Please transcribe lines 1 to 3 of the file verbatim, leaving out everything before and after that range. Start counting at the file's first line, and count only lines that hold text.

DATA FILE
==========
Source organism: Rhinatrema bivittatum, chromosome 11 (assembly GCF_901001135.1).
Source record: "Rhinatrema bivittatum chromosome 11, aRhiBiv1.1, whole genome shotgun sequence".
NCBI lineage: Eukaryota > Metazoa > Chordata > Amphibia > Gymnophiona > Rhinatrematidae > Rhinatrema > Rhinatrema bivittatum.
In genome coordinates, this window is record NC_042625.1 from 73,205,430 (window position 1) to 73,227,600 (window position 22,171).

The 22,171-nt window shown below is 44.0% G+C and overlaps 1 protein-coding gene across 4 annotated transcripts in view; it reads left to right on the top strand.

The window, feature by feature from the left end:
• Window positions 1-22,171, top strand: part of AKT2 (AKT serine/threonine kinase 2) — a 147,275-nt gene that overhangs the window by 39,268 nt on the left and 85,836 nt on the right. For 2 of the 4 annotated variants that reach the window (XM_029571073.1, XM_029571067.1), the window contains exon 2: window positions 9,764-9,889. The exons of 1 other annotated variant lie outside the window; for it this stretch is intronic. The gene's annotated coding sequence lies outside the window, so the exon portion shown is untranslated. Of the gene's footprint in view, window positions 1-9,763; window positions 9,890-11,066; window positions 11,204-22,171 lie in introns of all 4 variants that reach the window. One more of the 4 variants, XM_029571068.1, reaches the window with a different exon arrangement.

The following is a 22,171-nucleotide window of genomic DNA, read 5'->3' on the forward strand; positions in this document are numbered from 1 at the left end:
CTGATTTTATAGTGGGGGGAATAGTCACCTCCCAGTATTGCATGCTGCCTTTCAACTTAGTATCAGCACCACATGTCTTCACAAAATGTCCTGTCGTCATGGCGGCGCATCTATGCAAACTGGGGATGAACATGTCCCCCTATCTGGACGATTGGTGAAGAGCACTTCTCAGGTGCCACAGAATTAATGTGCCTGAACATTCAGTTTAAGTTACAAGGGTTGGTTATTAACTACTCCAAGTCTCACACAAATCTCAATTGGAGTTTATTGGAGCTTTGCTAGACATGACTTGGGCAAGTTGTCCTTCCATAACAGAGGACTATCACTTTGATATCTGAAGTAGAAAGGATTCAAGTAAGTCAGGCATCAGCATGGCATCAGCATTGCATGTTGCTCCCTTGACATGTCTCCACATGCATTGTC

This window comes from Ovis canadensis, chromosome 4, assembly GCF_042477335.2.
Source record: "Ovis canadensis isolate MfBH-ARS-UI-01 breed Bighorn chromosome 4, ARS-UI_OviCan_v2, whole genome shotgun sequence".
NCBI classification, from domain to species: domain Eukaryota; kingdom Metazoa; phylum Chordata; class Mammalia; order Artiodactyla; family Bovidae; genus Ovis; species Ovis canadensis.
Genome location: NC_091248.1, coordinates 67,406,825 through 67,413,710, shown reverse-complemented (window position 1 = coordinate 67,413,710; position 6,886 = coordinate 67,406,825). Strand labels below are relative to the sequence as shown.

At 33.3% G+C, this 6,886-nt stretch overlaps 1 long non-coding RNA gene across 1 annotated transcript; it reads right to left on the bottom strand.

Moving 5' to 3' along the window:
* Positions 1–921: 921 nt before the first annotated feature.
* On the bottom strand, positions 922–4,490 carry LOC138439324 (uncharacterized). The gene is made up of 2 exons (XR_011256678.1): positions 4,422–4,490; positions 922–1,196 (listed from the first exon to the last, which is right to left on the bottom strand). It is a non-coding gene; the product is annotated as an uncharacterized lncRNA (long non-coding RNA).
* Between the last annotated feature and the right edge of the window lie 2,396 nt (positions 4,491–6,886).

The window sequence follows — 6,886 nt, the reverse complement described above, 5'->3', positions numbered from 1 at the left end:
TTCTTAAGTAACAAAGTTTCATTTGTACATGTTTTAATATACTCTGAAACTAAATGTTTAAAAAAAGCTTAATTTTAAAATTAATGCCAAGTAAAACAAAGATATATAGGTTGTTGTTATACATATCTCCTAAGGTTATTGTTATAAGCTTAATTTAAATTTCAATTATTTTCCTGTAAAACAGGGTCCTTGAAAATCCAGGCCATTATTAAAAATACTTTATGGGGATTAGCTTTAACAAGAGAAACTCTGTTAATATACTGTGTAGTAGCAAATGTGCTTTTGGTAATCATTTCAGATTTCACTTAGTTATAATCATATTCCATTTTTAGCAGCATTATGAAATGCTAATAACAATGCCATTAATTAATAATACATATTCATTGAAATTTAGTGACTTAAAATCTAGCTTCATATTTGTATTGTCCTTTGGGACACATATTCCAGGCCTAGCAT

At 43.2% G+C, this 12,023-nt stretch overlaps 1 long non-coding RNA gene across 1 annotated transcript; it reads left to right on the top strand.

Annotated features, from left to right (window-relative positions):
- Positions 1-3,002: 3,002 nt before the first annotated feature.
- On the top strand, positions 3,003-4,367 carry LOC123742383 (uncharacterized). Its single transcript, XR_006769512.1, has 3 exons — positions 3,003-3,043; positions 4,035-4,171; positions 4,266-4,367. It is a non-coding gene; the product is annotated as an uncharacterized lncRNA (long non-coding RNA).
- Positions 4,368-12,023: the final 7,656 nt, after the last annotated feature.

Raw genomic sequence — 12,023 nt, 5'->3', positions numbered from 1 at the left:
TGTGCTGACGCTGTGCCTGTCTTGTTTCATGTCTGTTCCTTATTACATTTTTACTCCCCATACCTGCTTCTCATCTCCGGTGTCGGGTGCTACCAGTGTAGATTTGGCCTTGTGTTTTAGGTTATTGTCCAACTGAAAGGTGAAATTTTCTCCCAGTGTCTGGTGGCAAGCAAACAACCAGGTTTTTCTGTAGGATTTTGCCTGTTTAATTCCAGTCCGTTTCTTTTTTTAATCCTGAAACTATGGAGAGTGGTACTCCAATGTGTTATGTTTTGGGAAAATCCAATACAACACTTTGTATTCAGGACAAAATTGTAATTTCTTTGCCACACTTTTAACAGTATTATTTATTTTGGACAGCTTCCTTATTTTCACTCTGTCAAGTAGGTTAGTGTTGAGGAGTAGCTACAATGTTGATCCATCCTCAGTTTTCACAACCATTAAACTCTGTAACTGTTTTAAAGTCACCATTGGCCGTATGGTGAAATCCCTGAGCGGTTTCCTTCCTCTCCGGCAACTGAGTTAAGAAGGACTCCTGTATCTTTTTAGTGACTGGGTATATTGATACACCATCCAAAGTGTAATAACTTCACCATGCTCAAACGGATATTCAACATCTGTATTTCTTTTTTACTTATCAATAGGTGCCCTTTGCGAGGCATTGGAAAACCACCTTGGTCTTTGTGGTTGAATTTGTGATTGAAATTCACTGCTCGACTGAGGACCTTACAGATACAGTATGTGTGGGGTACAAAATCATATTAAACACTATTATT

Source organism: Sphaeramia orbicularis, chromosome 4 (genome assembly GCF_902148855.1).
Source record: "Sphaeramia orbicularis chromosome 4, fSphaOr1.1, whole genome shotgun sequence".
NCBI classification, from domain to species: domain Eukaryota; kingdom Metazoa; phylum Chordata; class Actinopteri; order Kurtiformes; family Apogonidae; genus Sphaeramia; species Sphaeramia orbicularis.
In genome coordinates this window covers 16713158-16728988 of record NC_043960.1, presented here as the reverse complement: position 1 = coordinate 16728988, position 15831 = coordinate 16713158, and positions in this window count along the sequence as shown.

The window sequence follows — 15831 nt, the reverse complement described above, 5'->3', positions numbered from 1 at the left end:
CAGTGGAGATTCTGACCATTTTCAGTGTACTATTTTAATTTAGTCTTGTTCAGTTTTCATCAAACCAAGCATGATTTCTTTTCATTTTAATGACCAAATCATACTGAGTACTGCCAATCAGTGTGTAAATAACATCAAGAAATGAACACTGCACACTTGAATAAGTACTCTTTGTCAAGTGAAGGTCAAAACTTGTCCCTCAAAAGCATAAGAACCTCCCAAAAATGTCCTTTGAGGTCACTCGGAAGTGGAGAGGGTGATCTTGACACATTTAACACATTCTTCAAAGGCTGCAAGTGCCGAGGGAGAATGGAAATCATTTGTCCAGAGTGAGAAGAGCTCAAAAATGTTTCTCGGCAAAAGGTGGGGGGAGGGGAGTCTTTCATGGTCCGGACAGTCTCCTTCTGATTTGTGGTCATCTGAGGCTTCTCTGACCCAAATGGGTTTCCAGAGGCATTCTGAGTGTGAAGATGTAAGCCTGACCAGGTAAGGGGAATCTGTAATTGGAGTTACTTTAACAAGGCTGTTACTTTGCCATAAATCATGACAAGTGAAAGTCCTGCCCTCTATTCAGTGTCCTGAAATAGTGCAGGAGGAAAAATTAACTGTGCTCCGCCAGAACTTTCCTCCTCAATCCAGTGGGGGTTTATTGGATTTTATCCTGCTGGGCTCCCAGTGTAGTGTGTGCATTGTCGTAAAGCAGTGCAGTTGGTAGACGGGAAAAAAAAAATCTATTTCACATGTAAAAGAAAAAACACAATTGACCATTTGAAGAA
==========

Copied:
Source organism: Rhinatrema bivittatum, chromosome 11 (assembly GCF_901001135.1).
Source record: "Rhinatrema bivittatum chromosome 11, aRhiBiv1.1, whole genome shotgun sequence".
NCBI lineage: Eukaryota > Metazoa > Chordata > Amphibia > Gymnophiona > Rhinatrematidae > Rhinatrema > Rhinatrema bivittatum.